... season of the American year, when the wild woods appeal painted, and Nature seems to repose after her annual toil—when all her creatures, having feasted at the full banquet she has so lavishly laid out for ...
— The White Chief - A Legend of Northern Mexico • Mayne Reid

... we toil?" I repeated languidly, at the same time gently and slowly breaking off the ...
— Round About the Carpathians • Andrew F. Crosse

... they must surrender themselves in this service of abstract generalisation. The Roman state is not a repetition of such a state of individuals as was the Athenian polis. The geniality and joy of soul that existed there have given place to harsh and rigorous toil. The interest of history is detached ...
— The World's Greatest Books—Volume 14—Philosophy and Economics • Various

... sun, Took sanctuary within the holier blue, And sang a kindred soul out to his face,— Yet human at the red-ripe of the heart— When the first summons from the darkling earth Reached thee amid thy chambers, blanched their blue, And bared them of the glory—to drop down, To toil for man, to suffer or to die,— This is the same voice: can thy soul know change? Hail then, and hearken from the realms of help! Never may I commence my song, my due To God who best taught song by gift of thee, Except with bent head and beseeching ...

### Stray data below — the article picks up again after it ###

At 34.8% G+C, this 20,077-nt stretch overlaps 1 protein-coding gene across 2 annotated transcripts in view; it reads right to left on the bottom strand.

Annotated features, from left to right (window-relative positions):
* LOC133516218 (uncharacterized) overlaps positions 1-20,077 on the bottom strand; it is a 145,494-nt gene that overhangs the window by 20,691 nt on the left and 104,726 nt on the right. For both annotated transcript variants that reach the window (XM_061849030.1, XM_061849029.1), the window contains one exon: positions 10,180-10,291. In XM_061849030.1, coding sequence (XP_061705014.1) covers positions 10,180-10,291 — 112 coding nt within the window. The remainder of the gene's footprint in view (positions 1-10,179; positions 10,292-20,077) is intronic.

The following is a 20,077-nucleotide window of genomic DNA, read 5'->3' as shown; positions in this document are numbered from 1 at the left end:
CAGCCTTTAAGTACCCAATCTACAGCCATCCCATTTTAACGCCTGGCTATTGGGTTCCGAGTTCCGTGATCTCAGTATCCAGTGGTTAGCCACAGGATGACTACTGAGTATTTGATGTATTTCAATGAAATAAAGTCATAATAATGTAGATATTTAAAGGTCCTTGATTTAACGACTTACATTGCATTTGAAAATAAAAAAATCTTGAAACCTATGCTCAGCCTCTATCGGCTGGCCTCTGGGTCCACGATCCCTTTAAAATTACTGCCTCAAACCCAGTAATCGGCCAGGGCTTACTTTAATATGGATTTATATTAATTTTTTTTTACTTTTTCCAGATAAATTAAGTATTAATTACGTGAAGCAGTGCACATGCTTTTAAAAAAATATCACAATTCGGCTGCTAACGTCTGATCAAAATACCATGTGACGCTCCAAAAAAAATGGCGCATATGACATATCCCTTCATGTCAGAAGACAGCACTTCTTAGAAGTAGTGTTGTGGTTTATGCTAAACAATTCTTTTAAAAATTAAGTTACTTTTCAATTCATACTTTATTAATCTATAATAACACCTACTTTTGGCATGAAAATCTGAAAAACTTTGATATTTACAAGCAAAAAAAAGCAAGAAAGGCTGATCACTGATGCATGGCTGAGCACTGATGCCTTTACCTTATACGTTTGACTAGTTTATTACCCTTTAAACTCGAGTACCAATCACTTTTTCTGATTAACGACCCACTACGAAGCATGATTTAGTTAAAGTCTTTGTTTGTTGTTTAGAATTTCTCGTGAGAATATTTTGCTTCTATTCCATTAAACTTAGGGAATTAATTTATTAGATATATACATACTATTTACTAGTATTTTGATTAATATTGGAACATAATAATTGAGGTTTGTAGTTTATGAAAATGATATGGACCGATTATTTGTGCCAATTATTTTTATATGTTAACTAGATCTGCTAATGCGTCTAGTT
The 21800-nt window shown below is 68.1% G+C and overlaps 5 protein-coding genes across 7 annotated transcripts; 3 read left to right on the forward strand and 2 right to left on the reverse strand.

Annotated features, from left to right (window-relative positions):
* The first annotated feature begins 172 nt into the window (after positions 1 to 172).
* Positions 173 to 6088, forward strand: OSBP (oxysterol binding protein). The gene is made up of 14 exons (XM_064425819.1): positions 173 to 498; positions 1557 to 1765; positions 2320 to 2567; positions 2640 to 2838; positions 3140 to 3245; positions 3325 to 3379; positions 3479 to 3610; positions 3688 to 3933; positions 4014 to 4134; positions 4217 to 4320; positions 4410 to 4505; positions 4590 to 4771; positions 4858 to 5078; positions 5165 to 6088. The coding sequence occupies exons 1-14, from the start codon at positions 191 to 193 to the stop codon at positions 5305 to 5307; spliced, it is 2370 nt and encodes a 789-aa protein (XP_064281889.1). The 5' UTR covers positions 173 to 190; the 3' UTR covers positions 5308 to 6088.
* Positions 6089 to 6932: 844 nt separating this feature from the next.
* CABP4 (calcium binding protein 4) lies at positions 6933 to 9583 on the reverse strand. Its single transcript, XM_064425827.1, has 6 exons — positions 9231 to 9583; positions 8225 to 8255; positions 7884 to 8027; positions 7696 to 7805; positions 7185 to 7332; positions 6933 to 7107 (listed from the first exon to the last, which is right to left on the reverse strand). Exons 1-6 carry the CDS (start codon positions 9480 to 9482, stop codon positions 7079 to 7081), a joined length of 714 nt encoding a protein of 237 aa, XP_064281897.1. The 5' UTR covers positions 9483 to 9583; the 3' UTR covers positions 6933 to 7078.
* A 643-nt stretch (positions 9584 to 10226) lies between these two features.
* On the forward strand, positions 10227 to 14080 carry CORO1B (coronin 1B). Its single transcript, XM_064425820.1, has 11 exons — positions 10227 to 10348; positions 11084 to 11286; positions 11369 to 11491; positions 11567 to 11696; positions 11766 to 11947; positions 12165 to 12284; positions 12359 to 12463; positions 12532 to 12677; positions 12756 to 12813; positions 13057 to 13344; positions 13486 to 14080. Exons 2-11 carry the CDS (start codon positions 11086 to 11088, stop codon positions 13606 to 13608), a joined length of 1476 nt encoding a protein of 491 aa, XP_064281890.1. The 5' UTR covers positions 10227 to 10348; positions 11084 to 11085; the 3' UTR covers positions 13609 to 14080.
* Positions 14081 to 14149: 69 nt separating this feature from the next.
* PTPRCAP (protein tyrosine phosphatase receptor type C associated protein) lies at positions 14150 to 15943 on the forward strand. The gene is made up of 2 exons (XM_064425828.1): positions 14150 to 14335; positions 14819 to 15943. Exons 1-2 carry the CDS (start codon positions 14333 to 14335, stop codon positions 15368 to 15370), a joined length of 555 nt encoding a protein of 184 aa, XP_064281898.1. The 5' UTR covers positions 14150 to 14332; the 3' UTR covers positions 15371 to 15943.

— An Introduction to the Study of Browning • Arthur Symons

... East-South-East about eight miles. In speaking of it, he says, "I was invited to the top of this hill by the certainty of a good view of the interior over the low land forming the south-eastern shore of the harbour, and most amply was I repaid for the toil of ascending it, by feasting my eyes on a most luxuriant well-watered country, lying at the eastern foot of a remarkable peak, visible from Port George the Fourth. To the North-East there lay a range of hills,* apparently of no ...
— Discoveries in Australia, Volume 1. • J Lort Stokes

... far-fetched notion of my position," he said, with a staccato quality in his velvet voice. "I am not a magnate, and I toil here to make, not to ...
— The Postmaster's Daughter • Louis Tracy

... celebrity at starting, have already had their reward; always their utmost due, and often much beyond it. We cannot hope for both celebrity and fame: supremely fortunate are the few who are allowed the liberty of choice between them. We two prefer the strength that springs from exercise and toil, acquiring it gradually and slowly: we leave to others the earlier blessing of that sleep which follows enjoyment. How many at first sight are enthusiastic in their favour! Of these how large a portion come away empty-handed and discontented! like idlers who ...